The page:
Budget 2017: An IEA Briefing


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Executive Summary:

  • When applied to investments in company shares, capital gains tax is generally a double tax because it taxes anticipated profits and retained profits that are taxed elsewhere in the system. It should therefore be abolished. Where investments are designed to hide income as capital gains, income tax should be charged on investment returns as already happens in some cases. Capital gains tax raises relatively little revenue and, as a tax on transactions is highly distortive.

  • If capital gains tax is not abolished, price indexation allowance should be re-introduced so that investors are not taxed on illusory gains.  The government should reconsider the future of inheritance tax. The UK is an outlier in charging a tax on estates at death and at such a high rate. Taxpayers go to great lengths to avoid paying it. Taxes on estates are a form of double taxation (on income accumulated as savings and passed on at death) and favour consumption over investment.

  • One option would be to follow the example of a number of developed countries and abolish the tax altogether.

  • Alternatively, it could be reasoned that people who inherit money or are given large gifts should be taxed on the income they receive from gifts and estates in a similar way to how they are taxed on other forms of income. The government could move to a system that taxes large gifts at a rate closer to 20 per cent over a lifetime taxfree limit. Countries that retain taxes on transfers of capital use such a model. This would reduce the burden on estates that are widely disbursed and, with a lower rate of tax, reduce the incentives for avoidance.

  • Land and property taxes in the UK are high but extraordinarily inefficient. In particular, stamp duty, as a tax on transactions, reduces labour mobility and also makes it more expensive for people to downsize or move home for other reasons. Council tax is regressive in many respects and business rates act as a disincentive to investment in business property.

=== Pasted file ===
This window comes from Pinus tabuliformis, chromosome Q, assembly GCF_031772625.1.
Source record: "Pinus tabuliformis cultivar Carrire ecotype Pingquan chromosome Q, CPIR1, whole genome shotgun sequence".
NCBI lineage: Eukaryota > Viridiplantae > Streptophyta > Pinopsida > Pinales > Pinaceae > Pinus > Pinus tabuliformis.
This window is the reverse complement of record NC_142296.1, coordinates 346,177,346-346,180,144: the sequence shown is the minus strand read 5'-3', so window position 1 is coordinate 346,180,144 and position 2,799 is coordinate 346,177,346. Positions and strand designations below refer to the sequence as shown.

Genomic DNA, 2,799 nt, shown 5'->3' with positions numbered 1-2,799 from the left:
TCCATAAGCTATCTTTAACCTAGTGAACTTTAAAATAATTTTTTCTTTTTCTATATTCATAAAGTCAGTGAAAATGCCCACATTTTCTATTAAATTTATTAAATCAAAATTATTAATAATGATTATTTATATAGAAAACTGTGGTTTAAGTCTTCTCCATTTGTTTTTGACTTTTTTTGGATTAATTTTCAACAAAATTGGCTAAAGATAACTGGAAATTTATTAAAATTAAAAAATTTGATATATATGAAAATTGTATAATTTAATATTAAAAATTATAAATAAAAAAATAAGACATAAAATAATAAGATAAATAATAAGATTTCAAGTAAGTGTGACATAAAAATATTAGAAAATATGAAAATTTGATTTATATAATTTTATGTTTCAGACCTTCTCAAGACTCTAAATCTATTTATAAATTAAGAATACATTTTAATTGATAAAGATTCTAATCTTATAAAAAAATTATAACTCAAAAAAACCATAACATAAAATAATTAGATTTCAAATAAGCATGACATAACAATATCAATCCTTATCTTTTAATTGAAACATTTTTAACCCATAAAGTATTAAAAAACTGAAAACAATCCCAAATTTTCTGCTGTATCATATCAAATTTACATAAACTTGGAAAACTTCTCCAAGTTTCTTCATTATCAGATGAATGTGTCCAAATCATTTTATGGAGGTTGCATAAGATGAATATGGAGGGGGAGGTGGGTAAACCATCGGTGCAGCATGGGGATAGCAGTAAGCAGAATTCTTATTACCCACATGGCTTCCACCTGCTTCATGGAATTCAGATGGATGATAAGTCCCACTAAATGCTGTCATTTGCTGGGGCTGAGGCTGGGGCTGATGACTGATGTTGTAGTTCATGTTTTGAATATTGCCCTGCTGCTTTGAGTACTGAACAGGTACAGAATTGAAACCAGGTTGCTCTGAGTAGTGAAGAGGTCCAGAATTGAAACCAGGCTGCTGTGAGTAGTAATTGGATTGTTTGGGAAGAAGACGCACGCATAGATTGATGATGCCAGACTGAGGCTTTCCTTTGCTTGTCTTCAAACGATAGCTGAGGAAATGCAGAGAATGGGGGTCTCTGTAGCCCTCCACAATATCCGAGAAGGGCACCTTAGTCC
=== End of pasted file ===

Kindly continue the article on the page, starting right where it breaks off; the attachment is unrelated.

• There are now approximately ten different sets of rules of stamp duty depending on the value of the property; how it is owned; and whether it is a second property owned by a married couple or by an individual (a situation which discriminates against married couples). There are eight different rates of duty, again depending on the nature of ownership. Just 20 years ago, there were two rates (one being zero) and one set of rules.

  • The government should abolish stamp duty, council tax and business rates and replace them with property taxes that are much less economically harmful. Such changes could easily be phased in over five or ten years.

  • Changes to these three groups of taxes would considerably simplify the tax system and make taxes more economically efficient. The changes would be largely self-contained. The proposals would represent a radical reform of, and a huge improvement to the UK tax system.

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Philip Booth is Senior Academic Fellow at the Institute of Economic Affairs. He is also Director of the Vinson Centre and Professor of Economics at the University of Buckingham and Professor of Finance, Public Policy and Ethics at St. Mary’s University, Twickenham. He also holds the position of (interim) Director of Catholic Mission at St. Mary’s having previously been Director of Research and Public Engagement and Dean of the Faculty of Education, Humanities and Social Sciences. From 2002-2016, Philip was Academic and Research Director (previously, Editorial and Programme Director) at the IEA. From 2002-2015 he was Professor of Insurance and Risk Management at Cass Business School. He is a Senior Research Fellow in the Centre for Federal Studies at the University of Kent and Adjunct Professor in the School of Law, University of Notre Dame, Australia. Previously, Philip Booth worked for the Bank of England as an adviser on financial stability issues and he was also Associate Dean of Cass Business School and held various other academic positions at City University. He has written widely, including a number of books, on investment, finance, social insurance and pensions as well as on the relationship between Catholic social teaching and economics. He is Deputy Editor of Economic Affairs. Philip is a Fellow of the Royal Statistical Society, a Fellow of the Institute of Actuaries and an honorary member of the Society of Actuaries of Poland. He has previously worked in the investment department of Axa Equity and Law and was been involved in a number of projects to help develop actuarial professions and actuarial, finance and investment professional teaching programmes in Central and Eastern Europe. Philip has a BA in Economics from the University of Durham and a PhD from City University.